I started by first using the ps100 to be able to add modulation and ambiance effects after the distorted power section of the amp because I don’t really need it to attenuate. I also used to to raise the volume of my low watt amps. One day I realized that I could create wet/dry and it’s really the best sound I’ve ever heard.

Yes indeed, a properly laid out and set up wet/dry rig is absolutely the best sounding rig in the universe! This is true, even if "attenuating" the initial "dry" amp being used for your "core" sound. However, it is NOT convenient (by any stretch of the imagination) for hauling, setting up and tearing down, on a daily gigging basis! Sure, we can devise various imaginative methods of "packaging" the rig, to minimize that inconvenience, but even the most inventive solutions are cumbersome and/or clumsy , at best, with multiple, potential points of failure, due to a myriad of connections and or damage!





The Dsl line, (excluding the Dsl20), mainly get their distortion from the preamp section, they are really not designed as a power tube breakup type of amp.

For some reason the Dsl20 does have power tube overdriven tones. One of the very knowledgeable members here, @Gene Ballzz, was the one I first heard about the Dsl20 from.

He can explain what’s far better than I ever could, maybe he’ll check in here.

I've tried/used all models of the two latest DSL iterations and found them all to be generally designed for useable and pleasing preamp overdrive/distortion. Certainly all are capable of driving the power section into overdrive/breakup/distortion, but to my ears, only the DSL20 has sweetest, most pleasing power amp overdrive of the whole bunch. The power amp breakup on the bigger DSL40 and DSL100 can sound kinda OK, but to me, a bit ragged, ratty and harsh, while the littler ones using triode preamp tubes for the power section have no depth or real world dynamics and sound like @$$ to me!

Sonically, I feel that the DSL15 ran a very close second to the DSL20, but it's lack of an effects loop and not even reverb on the head versions made it "no bueno" for me. Still, even the DSL20 requires a bit of attenuation to let it run at it's "sweet spot" without being too loud for many venues! For me, that "sweet spot" is the green CLASSIC GAIN channel, with both GAIN and VOLUME floored to truly give up it's goods! And then dial in the ULTRA GAIN channel to do whatever you want gain wise, to match the volume level of the CLASSIC channel. Unfortunately, even on the latest versions, the shared EQ does not play really well with both channels, without compromising the tone of one or the other of those channels, at least a little bit!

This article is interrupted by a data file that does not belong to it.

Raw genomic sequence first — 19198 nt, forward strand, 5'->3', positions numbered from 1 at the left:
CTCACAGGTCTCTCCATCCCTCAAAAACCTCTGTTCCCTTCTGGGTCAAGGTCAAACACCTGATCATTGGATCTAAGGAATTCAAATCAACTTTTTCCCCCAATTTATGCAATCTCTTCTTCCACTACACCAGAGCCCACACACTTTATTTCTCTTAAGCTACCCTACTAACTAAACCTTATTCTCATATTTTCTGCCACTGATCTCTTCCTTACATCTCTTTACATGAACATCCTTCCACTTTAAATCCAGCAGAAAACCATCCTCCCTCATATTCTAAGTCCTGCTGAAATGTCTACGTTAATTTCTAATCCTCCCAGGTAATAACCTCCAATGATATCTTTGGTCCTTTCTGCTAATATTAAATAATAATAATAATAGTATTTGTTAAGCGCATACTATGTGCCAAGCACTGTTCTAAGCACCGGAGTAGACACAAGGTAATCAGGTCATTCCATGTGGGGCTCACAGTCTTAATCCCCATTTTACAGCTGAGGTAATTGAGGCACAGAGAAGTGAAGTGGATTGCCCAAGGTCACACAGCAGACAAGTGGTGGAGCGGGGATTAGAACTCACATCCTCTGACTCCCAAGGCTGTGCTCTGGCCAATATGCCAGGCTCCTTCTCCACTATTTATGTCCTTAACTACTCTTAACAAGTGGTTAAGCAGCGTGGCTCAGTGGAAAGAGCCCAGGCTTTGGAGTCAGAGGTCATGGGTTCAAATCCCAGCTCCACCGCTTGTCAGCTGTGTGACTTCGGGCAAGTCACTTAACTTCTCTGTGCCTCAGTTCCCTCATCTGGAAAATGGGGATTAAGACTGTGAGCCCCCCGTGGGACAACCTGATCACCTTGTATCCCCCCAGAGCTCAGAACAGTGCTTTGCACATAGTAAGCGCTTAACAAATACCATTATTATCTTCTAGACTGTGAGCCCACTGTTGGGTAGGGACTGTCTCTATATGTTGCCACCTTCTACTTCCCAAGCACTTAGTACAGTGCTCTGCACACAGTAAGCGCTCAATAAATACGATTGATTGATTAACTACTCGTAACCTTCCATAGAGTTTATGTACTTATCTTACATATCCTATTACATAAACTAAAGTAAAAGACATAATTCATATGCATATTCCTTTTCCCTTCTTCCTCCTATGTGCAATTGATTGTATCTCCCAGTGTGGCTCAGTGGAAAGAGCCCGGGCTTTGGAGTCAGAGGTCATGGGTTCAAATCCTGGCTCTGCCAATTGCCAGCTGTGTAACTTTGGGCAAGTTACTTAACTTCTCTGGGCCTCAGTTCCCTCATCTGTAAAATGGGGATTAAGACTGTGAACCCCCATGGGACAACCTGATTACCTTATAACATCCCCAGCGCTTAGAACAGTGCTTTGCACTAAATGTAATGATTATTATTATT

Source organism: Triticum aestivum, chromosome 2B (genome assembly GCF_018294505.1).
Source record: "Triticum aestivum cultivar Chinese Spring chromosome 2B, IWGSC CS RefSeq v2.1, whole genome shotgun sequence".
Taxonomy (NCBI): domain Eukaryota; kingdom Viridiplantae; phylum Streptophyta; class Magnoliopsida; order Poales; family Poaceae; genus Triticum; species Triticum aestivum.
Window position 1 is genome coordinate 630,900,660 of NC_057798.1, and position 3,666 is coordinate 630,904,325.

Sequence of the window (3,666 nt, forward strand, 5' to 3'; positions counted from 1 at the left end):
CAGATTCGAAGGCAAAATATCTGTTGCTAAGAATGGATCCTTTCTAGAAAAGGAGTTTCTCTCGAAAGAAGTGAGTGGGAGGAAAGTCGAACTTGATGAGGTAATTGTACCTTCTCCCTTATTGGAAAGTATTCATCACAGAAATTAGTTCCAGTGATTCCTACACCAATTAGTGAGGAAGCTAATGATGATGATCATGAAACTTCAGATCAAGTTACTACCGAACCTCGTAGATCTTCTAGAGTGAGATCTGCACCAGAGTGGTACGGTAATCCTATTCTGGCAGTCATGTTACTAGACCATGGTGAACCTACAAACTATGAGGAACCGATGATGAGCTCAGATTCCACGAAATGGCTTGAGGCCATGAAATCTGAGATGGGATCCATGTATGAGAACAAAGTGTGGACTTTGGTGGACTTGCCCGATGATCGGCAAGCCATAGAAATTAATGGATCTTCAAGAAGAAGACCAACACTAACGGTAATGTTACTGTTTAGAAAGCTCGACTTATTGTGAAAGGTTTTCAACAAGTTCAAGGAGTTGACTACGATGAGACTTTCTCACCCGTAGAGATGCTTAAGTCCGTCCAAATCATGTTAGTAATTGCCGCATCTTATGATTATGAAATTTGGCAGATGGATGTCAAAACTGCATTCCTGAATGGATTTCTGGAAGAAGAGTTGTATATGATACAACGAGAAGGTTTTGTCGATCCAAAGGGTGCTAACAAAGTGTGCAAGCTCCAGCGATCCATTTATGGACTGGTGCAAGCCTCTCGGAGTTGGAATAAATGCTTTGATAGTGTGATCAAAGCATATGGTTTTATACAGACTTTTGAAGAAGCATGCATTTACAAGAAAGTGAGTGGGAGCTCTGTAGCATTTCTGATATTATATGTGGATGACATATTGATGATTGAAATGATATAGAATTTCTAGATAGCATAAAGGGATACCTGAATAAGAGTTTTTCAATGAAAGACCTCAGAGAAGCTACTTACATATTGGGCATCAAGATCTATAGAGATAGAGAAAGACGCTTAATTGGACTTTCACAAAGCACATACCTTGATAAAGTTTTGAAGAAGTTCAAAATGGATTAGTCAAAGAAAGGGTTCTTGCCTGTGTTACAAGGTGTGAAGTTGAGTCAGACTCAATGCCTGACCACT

My new "HOLY GRAIL" rig is an SV20H and all my other amps will likely either gather dust or get sold, "EXCEPT" for my 5E3 TWEED DELUXE, which is never going anywhere! Probably will still keep the DSL20CR for guests and as a suitable backup though!

And finally, to answer tht OP @Dominick Pascarella 's question, It is my considered opinion that you are already capable of the best sounds your DSL100HR has to offer and that even though you can certainly achieve some power amp "breakup" with a Fryette Power Station, that power amp overdrive will not necessarily add much if anything that is truly pleasing to your ears. You should be able to get the best you can get from the preamp and simply use the MASTER VOLUMES for controlling your final volume levels! This is the strong point of the 40 and 100 models and while they are formidable "Jacks of all trades" I find them to be "Masters of none" in the overall, old school tone and response department.

Still Crankin'
Gene
 
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Rozman62

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PS100 does much more than just attenuate. It's pricey but you get what you pay for. As others have mentioned the DSL is designed to push the preamp side of the signal equation. I don't correlate the DSL models with using attenuation. One of the big benefits of using a Fryette is using the FX loop. Because you are not using your amps FX loop the sound from your modulation pedals will likely be superior to any tone you've heard in the past. I have vintage Marshall's without loops so it's a big plus. Some FX loops in amps are marginal.